21. SWGG SWGG with a Generalized Geodesic formulation Sliced Wasserstein Generalized

    Geodesic SWGG with a Generalized Geodesic formulation Why this reformulation? Define a gradient descent algorithm for optimizing over θ Rewrite the problem as an OT formulation with a restricted constraint set Define new properties for SWGG Properties of min-SWGG Weak convergence Translation invariance SWGG is equal to W when one of the distributions (µ2 ) is supported on a line of direction θ: W2 2 (µ1 , µ2 ) = W2 2 (µ1 , Qθ # µ1 ) + W2 2 (Qθ # µ1 , µ2 ) that can be computed with a closed form L. Chapel ·Fast OT through SWGG ·Workshop on Optimal Transport: from theory to applications, Berlin 2024 14 / 24
  22. SWGG SWGG with a Generalized Geodesic formulation Sliced Wasserstein Generalized

    Geodesic SWGG with a Generalized Geodesic formulation Gradient descent for optimizing over θ min-SWGG2 2 (µ1 , µ2 ) = minθ∈Sd−1 1 n n i=1 xσθ(i) − yτθ(i) 2 2 is not amenable to optimization µ1 Qθ1 # µ2 µ2 Qθ2 # µ1 Qθ1 # µ1 Qθ2 # µ2 0 π/2 π 3π/2 0 7 SWGG value min-SWGG2 2 (µ1 , µ2 ) = minθ∈Sd−1 2W2 2 (µ1 , µ1→2 θ ) + 2W2 2 (µ1→2 θ , µ2 ) − 4W2 2 (µ1→2 g,θ , µ1→2 θ ) can be computed with a O(dn + n log(n)) complexity, but W2 2 (µ1→2 g,θ , µ1→2 θ ) is still piecewise linear with θ → rely on the blurred Wasserstein distance [3] θ1 θ2 Generalized Wasserstein mean µ1 µ2 µ1→2 g,θ1 µ1→2 g,θ2 Smooth generalized Wasserstein mean µ1→2 g,θk 0 π/2 π 3π/2 5 10 SWGG2 2 SWGG 2 2 L. Chapel ·Fast OT through SWGG ·Workshop on Optimal Transport: from theory to applications, Berlin 2024 15 / 24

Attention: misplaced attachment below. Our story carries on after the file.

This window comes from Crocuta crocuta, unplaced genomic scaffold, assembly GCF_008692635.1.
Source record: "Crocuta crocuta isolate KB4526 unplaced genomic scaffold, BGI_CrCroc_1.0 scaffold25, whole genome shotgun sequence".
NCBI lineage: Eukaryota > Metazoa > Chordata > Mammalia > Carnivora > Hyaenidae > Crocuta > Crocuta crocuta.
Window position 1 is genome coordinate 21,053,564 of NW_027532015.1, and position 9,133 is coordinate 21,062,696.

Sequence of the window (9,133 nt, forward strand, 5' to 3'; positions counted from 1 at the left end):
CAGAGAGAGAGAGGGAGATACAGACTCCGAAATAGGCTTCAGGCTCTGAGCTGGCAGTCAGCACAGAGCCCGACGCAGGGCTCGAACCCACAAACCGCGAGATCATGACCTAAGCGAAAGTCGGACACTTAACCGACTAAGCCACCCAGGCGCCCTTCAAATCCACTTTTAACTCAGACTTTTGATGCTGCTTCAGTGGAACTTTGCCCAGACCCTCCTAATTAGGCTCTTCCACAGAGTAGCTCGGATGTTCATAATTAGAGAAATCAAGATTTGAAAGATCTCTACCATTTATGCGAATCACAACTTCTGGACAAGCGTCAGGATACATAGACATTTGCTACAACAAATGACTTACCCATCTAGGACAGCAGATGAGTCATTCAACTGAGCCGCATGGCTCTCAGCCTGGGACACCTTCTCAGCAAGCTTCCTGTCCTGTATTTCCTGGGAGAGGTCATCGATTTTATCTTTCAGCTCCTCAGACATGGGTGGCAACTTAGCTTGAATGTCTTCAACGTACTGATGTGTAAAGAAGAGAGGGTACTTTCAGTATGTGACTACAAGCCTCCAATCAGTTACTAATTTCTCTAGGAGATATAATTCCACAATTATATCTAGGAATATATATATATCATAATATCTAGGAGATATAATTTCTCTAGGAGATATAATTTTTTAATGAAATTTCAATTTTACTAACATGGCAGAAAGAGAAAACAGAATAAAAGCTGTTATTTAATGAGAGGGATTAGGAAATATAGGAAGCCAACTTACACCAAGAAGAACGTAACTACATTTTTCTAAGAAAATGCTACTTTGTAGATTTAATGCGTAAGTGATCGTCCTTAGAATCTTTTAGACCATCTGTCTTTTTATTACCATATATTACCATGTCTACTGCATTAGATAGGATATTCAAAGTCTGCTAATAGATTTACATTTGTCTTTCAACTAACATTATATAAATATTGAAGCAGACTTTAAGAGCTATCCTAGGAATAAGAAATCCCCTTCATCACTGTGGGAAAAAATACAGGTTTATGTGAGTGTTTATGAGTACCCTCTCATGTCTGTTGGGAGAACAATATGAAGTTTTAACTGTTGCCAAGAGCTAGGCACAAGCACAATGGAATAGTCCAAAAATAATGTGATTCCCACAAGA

23. SWGG SWGG with a Generalized Geodesic formulation Sliced Wasserstein Generalized